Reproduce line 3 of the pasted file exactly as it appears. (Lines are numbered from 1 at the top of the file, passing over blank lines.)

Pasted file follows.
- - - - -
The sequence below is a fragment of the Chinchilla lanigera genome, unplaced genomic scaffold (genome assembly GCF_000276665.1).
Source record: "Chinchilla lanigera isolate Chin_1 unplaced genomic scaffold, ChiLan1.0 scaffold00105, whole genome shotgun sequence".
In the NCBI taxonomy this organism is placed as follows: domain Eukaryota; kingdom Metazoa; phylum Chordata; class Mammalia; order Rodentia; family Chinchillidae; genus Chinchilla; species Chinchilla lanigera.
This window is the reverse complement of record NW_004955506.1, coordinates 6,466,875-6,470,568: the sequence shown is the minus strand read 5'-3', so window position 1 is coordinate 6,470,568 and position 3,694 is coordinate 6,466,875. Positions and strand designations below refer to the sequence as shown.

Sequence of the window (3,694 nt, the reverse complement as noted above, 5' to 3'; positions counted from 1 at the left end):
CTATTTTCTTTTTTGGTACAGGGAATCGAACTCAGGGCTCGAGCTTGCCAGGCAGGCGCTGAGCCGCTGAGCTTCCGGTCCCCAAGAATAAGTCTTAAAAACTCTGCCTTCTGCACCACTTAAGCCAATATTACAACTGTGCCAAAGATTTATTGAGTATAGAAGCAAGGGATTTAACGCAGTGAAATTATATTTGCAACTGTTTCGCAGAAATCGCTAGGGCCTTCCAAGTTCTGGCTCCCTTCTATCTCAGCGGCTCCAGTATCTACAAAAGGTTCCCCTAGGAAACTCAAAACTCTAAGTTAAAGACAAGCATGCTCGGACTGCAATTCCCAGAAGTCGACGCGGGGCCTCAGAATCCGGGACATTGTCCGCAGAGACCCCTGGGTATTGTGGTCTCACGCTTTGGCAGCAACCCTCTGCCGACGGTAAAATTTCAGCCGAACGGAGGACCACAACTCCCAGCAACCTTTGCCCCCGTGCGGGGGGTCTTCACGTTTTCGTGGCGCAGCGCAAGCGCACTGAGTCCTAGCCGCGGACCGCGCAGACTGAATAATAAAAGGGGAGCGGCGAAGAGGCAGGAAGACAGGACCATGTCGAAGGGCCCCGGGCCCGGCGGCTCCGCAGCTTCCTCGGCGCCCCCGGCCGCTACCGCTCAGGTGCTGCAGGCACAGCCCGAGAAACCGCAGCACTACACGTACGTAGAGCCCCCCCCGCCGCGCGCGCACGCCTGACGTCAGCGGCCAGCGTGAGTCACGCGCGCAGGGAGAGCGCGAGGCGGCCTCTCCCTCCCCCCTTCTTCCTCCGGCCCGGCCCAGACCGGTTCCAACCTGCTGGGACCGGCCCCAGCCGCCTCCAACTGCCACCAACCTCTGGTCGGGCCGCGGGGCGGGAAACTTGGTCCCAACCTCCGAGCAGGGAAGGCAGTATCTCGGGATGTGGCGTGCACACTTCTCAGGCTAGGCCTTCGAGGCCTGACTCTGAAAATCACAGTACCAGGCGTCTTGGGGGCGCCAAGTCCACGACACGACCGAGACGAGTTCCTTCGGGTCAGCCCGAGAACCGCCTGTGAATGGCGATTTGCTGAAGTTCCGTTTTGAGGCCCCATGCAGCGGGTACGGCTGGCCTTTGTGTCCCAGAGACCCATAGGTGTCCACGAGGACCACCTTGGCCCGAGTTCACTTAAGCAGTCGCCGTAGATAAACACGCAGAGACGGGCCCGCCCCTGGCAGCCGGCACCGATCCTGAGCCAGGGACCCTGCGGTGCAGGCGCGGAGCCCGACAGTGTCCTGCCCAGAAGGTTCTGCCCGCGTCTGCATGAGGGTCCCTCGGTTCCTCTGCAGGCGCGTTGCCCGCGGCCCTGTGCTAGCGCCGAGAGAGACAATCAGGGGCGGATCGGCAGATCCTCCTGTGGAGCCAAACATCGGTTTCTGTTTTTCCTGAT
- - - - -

In the NCBI taxonomy this organism is placed as follows: domain Eukaryota; kingdom Metazoa; phylum Chordata; class Mammalia; order Rodentia; family Chinchillidae; genus Chinchilla; species Chinchilla lanigera.